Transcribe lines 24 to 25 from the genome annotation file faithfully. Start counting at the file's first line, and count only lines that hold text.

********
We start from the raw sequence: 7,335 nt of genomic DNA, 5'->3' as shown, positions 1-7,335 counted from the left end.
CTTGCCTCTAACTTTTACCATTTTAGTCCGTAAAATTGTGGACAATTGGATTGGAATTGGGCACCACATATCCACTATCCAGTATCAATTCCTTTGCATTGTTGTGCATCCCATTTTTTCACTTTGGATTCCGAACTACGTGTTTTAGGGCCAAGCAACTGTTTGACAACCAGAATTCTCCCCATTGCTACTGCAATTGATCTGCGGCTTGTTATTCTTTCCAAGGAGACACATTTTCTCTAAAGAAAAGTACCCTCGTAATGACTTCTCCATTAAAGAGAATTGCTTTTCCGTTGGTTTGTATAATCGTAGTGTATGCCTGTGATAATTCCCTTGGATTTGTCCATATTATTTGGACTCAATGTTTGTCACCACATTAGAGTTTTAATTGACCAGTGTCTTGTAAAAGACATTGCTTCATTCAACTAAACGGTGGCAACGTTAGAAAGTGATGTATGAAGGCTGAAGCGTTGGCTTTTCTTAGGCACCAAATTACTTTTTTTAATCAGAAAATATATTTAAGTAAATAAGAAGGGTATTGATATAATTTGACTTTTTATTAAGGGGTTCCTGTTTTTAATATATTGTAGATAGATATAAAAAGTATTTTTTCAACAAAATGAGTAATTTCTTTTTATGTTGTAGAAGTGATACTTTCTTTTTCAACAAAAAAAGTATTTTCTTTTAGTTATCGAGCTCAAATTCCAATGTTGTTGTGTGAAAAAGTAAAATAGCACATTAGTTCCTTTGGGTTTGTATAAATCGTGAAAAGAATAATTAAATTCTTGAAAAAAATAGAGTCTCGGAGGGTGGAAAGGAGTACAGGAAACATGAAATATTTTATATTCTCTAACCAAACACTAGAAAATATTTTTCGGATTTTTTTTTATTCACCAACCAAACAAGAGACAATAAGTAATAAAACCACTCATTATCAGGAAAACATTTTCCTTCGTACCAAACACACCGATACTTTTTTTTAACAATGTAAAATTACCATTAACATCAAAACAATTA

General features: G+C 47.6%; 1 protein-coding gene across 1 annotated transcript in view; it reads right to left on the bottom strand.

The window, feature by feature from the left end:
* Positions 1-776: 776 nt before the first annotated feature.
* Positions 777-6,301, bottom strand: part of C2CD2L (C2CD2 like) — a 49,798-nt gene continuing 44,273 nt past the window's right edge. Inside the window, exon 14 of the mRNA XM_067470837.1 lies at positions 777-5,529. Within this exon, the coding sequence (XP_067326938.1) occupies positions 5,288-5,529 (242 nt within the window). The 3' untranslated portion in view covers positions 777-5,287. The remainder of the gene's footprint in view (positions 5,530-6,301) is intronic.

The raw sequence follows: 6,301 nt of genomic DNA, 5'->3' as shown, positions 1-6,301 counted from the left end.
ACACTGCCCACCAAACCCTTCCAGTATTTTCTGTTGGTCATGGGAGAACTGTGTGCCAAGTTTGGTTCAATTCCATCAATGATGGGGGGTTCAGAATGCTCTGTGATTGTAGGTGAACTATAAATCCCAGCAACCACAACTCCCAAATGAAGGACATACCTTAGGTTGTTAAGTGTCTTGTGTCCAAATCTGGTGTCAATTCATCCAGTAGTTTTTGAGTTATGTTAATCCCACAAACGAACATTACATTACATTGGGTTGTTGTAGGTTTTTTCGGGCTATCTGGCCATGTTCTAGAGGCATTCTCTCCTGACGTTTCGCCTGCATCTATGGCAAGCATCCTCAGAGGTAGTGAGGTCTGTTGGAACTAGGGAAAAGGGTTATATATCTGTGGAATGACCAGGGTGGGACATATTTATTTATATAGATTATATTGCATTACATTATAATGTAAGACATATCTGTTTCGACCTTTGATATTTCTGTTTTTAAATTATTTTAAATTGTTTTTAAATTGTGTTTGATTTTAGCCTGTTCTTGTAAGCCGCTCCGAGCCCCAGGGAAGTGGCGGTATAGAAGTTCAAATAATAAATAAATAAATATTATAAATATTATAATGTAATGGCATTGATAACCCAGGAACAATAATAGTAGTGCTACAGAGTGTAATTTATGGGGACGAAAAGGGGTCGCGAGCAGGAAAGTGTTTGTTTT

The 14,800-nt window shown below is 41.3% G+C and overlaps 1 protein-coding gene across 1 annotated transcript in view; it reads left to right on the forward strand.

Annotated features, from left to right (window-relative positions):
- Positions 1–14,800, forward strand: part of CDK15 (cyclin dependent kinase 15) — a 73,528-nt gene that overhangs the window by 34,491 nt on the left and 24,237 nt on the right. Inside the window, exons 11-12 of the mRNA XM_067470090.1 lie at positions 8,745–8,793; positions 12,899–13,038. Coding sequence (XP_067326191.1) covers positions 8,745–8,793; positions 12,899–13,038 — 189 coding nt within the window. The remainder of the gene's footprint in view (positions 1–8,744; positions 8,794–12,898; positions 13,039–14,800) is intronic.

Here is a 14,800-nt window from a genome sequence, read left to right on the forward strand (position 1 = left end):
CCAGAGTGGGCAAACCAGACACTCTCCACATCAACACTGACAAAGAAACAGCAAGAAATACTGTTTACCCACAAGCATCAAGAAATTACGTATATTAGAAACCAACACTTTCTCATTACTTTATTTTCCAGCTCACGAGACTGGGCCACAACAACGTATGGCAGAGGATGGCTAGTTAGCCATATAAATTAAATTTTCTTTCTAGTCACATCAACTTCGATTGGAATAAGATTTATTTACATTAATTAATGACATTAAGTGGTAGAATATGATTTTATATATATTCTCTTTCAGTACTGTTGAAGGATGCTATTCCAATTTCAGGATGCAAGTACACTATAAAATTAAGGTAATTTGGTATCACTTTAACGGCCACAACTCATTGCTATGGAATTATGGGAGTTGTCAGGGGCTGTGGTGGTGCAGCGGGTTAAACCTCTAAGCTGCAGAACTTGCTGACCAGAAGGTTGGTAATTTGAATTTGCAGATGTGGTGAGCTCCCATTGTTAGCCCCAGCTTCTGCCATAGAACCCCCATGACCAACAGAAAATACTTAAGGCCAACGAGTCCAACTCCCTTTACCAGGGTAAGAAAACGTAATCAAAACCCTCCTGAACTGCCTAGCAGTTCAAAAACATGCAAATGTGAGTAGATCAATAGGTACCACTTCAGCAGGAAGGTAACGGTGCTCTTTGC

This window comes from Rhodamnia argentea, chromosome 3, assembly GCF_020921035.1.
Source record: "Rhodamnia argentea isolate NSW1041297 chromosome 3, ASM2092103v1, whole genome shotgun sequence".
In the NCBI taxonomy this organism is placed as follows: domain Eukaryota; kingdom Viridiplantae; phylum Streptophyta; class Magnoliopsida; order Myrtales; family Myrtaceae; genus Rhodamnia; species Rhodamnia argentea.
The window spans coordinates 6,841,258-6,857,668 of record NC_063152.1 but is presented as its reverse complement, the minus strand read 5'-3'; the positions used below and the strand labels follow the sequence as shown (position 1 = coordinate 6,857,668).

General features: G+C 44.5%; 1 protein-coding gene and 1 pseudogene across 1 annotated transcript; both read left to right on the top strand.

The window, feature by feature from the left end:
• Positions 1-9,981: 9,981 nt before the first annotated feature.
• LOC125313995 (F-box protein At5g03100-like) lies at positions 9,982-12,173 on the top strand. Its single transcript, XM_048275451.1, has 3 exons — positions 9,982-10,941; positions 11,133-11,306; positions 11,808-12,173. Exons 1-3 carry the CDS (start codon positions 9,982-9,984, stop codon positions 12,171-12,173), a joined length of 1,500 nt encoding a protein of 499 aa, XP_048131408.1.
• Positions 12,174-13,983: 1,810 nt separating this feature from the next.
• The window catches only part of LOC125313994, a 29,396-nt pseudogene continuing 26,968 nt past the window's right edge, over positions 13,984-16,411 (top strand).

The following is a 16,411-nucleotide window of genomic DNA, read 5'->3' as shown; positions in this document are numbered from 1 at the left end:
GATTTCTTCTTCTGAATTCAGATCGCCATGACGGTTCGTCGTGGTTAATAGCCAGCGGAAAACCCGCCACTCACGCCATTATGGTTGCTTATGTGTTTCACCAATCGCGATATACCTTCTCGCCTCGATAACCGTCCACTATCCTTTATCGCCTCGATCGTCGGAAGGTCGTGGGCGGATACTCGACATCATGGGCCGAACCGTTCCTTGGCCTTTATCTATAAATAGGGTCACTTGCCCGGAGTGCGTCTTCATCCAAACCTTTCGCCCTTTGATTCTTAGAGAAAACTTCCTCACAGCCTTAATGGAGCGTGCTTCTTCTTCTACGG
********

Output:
The following is a 16,411-nucleotide window of genomic DNA, read 5'->3' as shown; positions in this document are numbered from 1 at the left end:
GATTTCTTCTTCTGAATTCAGATCGCCATGACGGTTCGTCGTGGTTAATAGCCAGCGGAAAACCCGCCACTCACGCCATTATGGTTGCTTATGTGTTTCACCAATCGCGATATACCTTCTCGCCTCGATAACCGTCCACTATCCTTTATCGCCTCGATCGTCGGAAGGTCGTGGGCGGATACTCGACATCATGGGCCGAACCGTTCCTTGGCCTTTATCTATAAATAGGGTCACTTGCCCGGAGTGCGTCTTCATCCAAACCTTTCGCCCTTTGATTCTTAGAGAAAACTTCCTCACAGCCTTAATGGAGCGTGCTTCTTCTTCTACGG